The decision to end a marriage can be one of the most emotionally and legally challenging. It is important to understand the eligibility criteria and the grounds to file for divorce before you proceed.
Before you can file for a Divorce in Ontario, you must be
The Divorce Act is the federal law that deals with divorce matters in Canada. If you are not legally married, divorce law does not apply to you.
There may be an exception to the residency requirement mentioned above. If both you and your spouse live outside Canada and you live in a country that does not recognize your Canadian marriage, you may be able to end your marriage under the Civil Marriage Act and can apply for divorce in Ontario with existing forms from the Ministry of the Attorney General.
In Ontario, you can file for divorce if one of three grounds are satisfied.
The most common and recommended ground for filing for divorce is separation for one year.
Many people do use adultery or cruelty grounds for divorce but the time to prove adultery and cruelty would equally take approximately a year, therefore it is always advisable to file for divorce on the grounds of separation.
To use separation as grounds for divorce in Ontario, you need to prove that you have lived separately and apart for at least one year. To clarify, you do not have to wait until you have been separated for a full year, in order to apply for a divorce in Canada. In fact, you can begin the application process as soon as you and your spouse are separated. However, the courts will not grant you a divorce, until the full one-year separation has been completed.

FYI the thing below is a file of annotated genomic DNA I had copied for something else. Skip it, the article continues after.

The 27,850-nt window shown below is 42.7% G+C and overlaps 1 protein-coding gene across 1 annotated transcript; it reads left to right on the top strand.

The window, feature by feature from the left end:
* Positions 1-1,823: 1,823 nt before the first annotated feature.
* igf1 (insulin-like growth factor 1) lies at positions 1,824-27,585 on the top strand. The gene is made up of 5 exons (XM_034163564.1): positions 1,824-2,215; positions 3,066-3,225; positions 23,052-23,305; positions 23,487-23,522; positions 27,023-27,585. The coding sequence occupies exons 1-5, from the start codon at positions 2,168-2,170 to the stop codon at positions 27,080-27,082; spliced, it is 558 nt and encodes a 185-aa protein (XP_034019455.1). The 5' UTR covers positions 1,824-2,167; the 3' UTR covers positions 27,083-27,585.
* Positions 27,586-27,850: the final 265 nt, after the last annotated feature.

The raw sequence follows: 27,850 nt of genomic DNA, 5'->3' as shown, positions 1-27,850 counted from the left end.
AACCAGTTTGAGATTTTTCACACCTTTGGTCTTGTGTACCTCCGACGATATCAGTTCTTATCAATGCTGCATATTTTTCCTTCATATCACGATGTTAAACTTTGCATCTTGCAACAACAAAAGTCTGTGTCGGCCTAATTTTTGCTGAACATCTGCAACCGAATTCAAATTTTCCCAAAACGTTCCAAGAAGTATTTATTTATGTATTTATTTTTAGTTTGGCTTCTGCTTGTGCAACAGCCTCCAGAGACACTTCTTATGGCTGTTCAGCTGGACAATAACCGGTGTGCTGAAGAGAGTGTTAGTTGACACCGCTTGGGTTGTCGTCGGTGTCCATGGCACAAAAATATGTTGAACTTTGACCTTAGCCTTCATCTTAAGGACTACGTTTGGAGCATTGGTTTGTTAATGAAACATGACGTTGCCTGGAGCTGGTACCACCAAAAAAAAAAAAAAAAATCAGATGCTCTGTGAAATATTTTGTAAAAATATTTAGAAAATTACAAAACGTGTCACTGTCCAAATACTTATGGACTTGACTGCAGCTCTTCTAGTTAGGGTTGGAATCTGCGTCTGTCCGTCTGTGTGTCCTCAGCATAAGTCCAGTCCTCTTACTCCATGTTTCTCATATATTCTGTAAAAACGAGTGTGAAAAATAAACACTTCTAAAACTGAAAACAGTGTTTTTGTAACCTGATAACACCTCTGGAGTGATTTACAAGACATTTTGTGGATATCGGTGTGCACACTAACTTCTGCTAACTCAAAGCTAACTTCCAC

That said, separation for one year does not always mean that you and your spouse must be living at separate addresses. What it means, is that you must be living separate lives. Separate houses are the clearest and most uncomplicated way to complete a one-year separation period. However, in the event that separate homes are not possible (due to finances, children, etc) you can indeed continue to live in the same house. In this type of situation, the court will require that the couple prove that although they were abiding in the same dwelling, they no longer continued to live as a couple.
Once separated, you’re able to try to reconcile at any time within the one-year separation period. However, you will only be able to live together for a total of 90 days or less. If you live together for more than 90 days, your one-year period of separation must start all over again.
To use adultery as grounds for divorce, you will need to prove that your spouse has had sexual relations with someone else. You also need to prove that you cannot tolerate living with your spouse as a result of his or her actions. You and your spouse may live under the same roof, but your acts should not amount to condoning your partner’s adulterous relations.
Evidence will be necessary for the Court to grant a divorce based upon adultery. It is not sufficient for a party to merely suspect that their spouse was having an affair. Proof of the adultery could include pictures, restaurant bills, text messages, but it is not always possible to obtain such concrete evidence. The evidence of adultery could be set out in a sworn statement, or the Court may require a hearing with oral evidence presented by the Applicant and their witness(es). The evidence must be convincing for a Court to grant a divorce based upon adultery. For example, sufficient evidence could include evidence of the adulterous spouse admitting to the adultery or evidence from the third party having the affair with the adulterous spouse, attesting that the adultery occurred.